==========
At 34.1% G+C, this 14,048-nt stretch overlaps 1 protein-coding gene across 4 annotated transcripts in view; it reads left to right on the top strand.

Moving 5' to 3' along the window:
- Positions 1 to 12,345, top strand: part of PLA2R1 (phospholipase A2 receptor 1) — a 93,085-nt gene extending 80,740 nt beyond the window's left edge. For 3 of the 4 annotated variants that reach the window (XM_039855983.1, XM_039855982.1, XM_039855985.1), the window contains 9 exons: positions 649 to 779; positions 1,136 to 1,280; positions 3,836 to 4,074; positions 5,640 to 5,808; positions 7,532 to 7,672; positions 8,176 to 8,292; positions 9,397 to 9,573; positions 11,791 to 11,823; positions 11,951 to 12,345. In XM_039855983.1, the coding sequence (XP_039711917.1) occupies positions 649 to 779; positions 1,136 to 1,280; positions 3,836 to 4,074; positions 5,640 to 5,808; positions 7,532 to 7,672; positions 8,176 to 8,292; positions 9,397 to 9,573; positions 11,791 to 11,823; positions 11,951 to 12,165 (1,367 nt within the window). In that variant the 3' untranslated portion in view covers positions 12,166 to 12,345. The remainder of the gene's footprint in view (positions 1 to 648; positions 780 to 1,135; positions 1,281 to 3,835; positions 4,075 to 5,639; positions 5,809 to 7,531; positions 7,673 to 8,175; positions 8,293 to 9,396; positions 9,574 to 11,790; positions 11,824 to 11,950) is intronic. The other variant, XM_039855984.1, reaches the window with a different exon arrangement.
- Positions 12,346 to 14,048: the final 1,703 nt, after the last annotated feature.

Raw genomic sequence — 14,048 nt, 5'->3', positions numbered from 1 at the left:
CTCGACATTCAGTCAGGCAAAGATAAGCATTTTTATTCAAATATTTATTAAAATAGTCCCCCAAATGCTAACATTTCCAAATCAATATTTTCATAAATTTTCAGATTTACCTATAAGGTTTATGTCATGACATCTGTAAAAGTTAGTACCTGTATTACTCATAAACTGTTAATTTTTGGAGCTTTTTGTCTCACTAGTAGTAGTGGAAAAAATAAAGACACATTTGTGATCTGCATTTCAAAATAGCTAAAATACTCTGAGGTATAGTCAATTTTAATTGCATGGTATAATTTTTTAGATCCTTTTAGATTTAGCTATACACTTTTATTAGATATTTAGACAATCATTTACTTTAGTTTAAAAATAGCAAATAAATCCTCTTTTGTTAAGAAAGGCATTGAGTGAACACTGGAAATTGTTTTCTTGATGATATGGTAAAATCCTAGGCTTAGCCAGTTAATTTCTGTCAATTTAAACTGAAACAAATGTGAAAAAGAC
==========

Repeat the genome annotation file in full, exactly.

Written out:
At 34.1% G+C, this 14,048-nt stretch overlaps 1 protein-coding gene across 4 annotated transcripts in view; it reads left to right on the top strand.

Moving 5' to 3' along the window:
- Positions 1 to 12,345, top strand: part of PLA2R1 (phospholipase A2 receptor 1) — a 93,085-nt gene extending 80,740 nt beyond the window's left edge. For 3 of the 4 annotated variants that reach the window (XM_039855983.1, XM_039855982.1, XM_039855985.1), the window contains 9 exons: positions 649 to 779; positions 1,136 to 1,280; positions 3,836 to 4,074; positions 5,640 to 5,808; positions 7,532 to 7,672; positions 8,176 to 8,292; positions 9,397 to 9,573; positions 11,791 to 11,823; positions 11,951 to 12,345. In XM_039855983.1, the coding sequence (XP_039711917.1) occupies positions 649 to 779; positions 1,136 to 1,280; positions 3,836 to 4,074; positions 5,640 to 5,808; positions 7,532 to 7,672; positions 8,176 to 8,292; positions 9,397 to 9,573; positions 11,791 to 11,823; positions 11,951 to 12,165 (1,367 nt within the window). In that variant the 3' untranslated portion in view covers positions 12,166 to 12,345. The remainder of the gene's footprint in view (positions 1 to 648; positions 780 to 1,135; positions 1,281 to 3,835; positions 4,075 to 5,639; positions 5,809 to 7,531; positions 7,673 to 8,175; positions 8,293 to 9,396; positions 9,574 to 11,790; positions 11,824 to 11,950) is intronic. The other variant, XM_039855984.1, reaches the window with a different exon arrangement.
- Positions 12,346 to 14,048: the final 1,703 nt, after the last annotated feature.

Raw genomic sequence — 14,048 nt, 5'->3', positions numbered from 1 at the left:
CTCGACATTCAGTCAGGCAAAGATAAGCATTTTTATTCAAATATTTATTAAAATAGTCCCCCAAATGCTAACATTTCCAAATCAATATTTTCATAAATTTTCAGATTTACCTATAAGGTTTATGTCATGACATCTGTAAAAGTTAGTACCTGTATTACTCATAAACTGTTAATTTTTGGAGCTTTTTGTCTCACTAGTAGTAGTGGAAAAAATAAAGACACATTTGTGATCTGCATTTCAAAATAGCTAAAATACTCTGAGGTATAGTCAATTTTAATTGCATGGTATAATTTTTTAGATCCTTTTAGATTTAGCTATACACTTTTATTAGATATTTAGACAATCATTTACTTTAGTTTAAAAATAGCAAATAAATCCTCTTTTGTTAAGAAAGGCATTGAGTGAACACTGGAAATTGTTTTCTTGATGATATGGTAAAATCCTAGGCTTAGCCAGTTAATTTCTGTCAATTTAAACTGAAACAAATGTGAAAAAGAC